The Consumer Price Index for All Urban Consumers (CPI-U) increased 1 percent in May on a seasonally adjusted basis after rising 0.3 percent in April, the US Bureau of Labor Statistics (BLS) reported. Over the last 12 months, the all items index increased 8.6 percent before seasonal adjustment, the largest 12-month increase since the period ending December 1981.
The increase was broad-based, with the indexes for shelter, gasoline, and food being the largest contributors. After declining in April, the energy index rose 3.9 percent over the month while the gasoline index rose 4.1 percent and the other major component indexes also increased. The food index rose 1.2 percent in May as the food at home index increased 1.4 percent. Some states, including New York, have enacted temporary fuel tax holidays. There is hope by some that the Federal Government takes a similar action, though it is not a massive money saver.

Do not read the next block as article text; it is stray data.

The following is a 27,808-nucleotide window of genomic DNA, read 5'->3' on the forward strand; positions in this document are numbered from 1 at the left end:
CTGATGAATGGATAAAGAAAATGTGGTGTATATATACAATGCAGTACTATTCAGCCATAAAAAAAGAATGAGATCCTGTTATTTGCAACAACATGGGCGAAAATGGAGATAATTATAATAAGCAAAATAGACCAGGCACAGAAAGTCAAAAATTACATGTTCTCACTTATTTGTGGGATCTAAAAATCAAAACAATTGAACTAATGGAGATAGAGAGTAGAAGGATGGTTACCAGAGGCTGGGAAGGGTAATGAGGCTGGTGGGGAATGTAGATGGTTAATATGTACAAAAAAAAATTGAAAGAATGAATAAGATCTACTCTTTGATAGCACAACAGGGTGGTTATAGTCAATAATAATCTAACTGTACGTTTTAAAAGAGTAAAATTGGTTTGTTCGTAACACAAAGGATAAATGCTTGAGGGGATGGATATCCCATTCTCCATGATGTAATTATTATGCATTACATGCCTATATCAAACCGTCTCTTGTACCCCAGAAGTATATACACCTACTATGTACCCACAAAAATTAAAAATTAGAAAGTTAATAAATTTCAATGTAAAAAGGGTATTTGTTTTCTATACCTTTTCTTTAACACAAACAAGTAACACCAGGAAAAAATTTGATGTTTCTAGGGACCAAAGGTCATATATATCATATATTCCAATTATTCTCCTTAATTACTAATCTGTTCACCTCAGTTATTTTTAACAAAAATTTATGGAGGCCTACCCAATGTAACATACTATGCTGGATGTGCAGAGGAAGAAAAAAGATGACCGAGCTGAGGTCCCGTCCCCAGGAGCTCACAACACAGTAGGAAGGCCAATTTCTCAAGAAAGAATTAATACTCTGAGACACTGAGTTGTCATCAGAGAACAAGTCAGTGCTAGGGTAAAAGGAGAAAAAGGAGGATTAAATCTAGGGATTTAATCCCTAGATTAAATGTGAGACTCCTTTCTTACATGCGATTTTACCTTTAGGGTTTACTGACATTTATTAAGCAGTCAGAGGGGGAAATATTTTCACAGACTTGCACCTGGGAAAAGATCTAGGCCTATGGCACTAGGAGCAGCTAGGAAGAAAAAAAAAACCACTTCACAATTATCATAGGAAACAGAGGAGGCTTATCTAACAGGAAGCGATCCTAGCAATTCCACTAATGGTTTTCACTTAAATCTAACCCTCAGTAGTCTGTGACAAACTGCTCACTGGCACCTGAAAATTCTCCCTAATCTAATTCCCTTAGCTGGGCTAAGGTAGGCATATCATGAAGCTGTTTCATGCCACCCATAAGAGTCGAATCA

Production and shipping backlogs tied to the Covid-19 pandemic have shown early signs of easing but remain pronounced, keeping products like cars and trucks (though fleets of all sizes in need of commercial assets should check out TruckTractorTrailer.com) in short supply. On top of that, the war in Ukraine is elevating food and fuel prices, and its trajectory is unpredictable.
Both Wall Street economists and small business owners increasingly worry that a recession is possible in the next year. That shaky consumer confidence combined with rising interest rates may be what is needed to cool off some of the hot demand and give supply a chance to catch up (retailers such as Target are even trading short term profits for inventory flexibility). If that is the case, the year should close out with a more moderate inflation rate.